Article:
Price breaks persist for small Mo. tobacco makers

JEFFERSON CITY, Mo. (AP) -- The state of Missouri could lose nearly $70 million this year in tobacco settlement payments due to a unique pricing advantage enjoyed by some small cigarette companies.

Missouri is the only state that signed a landmark settlement agreement more than 15 years ago to not eliminate a loophole allowing small cigarette manufacturers and retailers to avoid making escrow payments, the St. Louis Post-Dispatch (bit.ly/1nBC8Mb) reported Sunday. The payments are required of companies that didn't sign the settlement, in part to keep them from selling highly discounted cigarettes and gaining a market advantage.

State lawmakers have refused requests by two Missouri attorney generals over the past 12 years to neutralize a pricing advantage that current Attorney General Chris Koster said allows the companies to "game the system." A federal arbitration panel found that Gov. Jay Nixon neglected to file lawsuits against the smaller tobacco companies to force them to pay into the escrow fund when he was attorney general. And the state Department of Revenue hasn't audited the companies for possible underreported sales.

Missouri was among 46 states in 1998 to settle a case with major cigarette makers, including the parent companies of R.J. Reynolds and Philip Morris. To cover the damage caused to smokers' health, the companies agreed to make payments to states based on their annual nationwide cigarette sales.

The escrow money was intended to remain untouched for 25 years unless needed to pay a judgment. States that failed to require payments from the nonparticipating companies could forfeit a share of their settlement if the larger companies lost a set amount of market share.

The arbitration panel ruled in 2013 that Missouri had not "diligently enforced" the law requiring escrow payments, finding that such payments were made on fewer than one-quarter of the more than 400 million off-brand cigarettes sold in the state in 2002. Missouri's 24 percent collection rate was the lowest among the 15 states in arbitration.

Nearly 25 percent of cigarette sales in Missouri are by the smaller companies not bound by the tobacco settlement, according to state Auditor Tom Schweich. That compares to 6 to 8 percent of sales nationally.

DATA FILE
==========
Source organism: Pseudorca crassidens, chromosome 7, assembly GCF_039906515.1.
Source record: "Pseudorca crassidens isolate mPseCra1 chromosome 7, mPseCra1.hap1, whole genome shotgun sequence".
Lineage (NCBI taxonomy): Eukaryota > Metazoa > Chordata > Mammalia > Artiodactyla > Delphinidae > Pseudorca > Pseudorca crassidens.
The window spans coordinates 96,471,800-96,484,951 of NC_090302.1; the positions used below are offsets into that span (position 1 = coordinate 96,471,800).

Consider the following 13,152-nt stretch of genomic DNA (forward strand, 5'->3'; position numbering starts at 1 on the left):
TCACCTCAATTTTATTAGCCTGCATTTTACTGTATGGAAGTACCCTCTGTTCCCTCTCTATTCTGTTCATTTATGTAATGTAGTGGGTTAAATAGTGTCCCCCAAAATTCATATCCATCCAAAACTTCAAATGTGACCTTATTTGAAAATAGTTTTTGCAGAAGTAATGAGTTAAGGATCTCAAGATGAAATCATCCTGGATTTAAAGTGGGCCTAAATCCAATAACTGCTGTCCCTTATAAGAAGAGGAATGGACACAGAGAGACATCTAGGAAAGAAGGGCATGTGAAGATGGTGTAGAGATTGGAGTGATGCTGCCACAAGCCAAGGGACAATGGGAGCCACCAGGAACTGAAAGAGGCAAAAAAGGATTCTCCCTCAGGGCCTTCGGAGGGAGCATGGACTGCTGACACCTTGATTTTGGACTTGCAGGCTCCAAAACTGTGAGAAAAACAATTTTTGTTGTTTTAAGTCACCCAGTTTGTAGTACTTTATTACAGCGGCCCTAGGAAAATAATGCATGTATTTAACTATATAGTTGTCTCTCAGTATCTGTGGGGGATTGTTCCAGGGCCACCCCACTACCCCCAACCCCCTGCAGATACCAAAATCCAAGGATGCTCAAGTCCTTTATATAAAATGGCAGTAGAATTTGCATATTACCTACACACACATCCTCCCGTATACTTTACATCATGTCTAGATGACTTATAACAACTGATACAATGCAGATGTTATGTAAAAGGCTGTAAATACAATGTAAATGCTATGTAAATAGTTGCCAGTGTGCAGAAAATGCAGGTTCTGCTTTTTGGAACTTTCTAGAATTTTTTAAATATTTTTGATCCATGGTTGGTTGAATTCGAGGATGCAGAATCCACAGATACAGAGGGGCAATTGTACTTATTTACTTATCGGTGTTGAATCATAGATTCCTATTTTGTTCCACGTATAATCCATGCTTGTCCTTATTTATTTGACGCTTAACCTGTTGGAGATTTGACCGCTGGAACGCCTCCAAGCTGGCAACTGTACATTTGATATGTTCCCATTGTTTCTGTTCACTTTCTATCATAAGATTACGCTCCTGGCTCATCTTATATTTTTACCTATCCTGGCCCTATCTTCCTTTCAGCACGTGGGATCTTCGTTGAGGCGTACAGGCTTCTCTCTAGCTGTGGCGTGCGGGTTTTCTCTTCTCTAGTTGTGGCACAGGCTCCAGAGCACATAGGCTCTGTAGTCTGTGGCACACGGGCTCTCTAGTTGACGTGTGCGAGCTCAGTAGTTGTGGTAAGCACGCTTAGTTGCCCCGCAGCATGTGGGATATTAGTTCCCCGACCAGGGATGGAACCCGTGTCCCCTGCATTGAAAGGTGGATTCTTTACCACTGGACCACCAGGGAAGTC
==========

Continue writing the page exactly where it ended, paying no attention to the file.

In addition to the loss of $69.2 million that had already been budgeted to help pay for Medicaid, early childhood education and other services, Missouri could also lose tens of millions in tobacco money each year for at least seven years.

Lobbyists for small tobacco manufacturers in Missouri said it would be unfair to make them shoulder the large cigarette makers' liabilities.

It's shifting the market from the small guys to the big guys," said Andy Arnold, who works on behalf of Fenton-based tobacco distributors Hub Inc. and LPC Inc., and U-Gas Inc., a tobacco retailer. "Our big issue is, why should we be penalized for Philip Morris' and R.J. Reynolds' lies in the past? That's kind of the kicker for us. It's a fairness issue."

Missouri passed a partial fix to its escrow enforcement problems in 2010. Before then, the state had to chase manufacturers down and try to serve legal papers in places such as Nepal, Brazil and the Philippines. Now, the firms are required to have registered agents in Missouri, which makes it easier to enforce collection efforts.

House Budget Committee Chairman Rick Stream, R-Kirkwood, plans a work session on the issue after a recent legislative hearing on the need to replace the money. No committee members asked a question about the convoluted system.

"Frankly, I don't believe many of them even know what this is about," said Stream, who is sponsoring a bill to make the smaller manufacturers pay as much as the large companies do. "It's going to cost us money for the next eight to 15 years. ... I'm not sure we'll get it resolved."


Information from: St. Louis Post-Dispatch, http://www.stltoday.com

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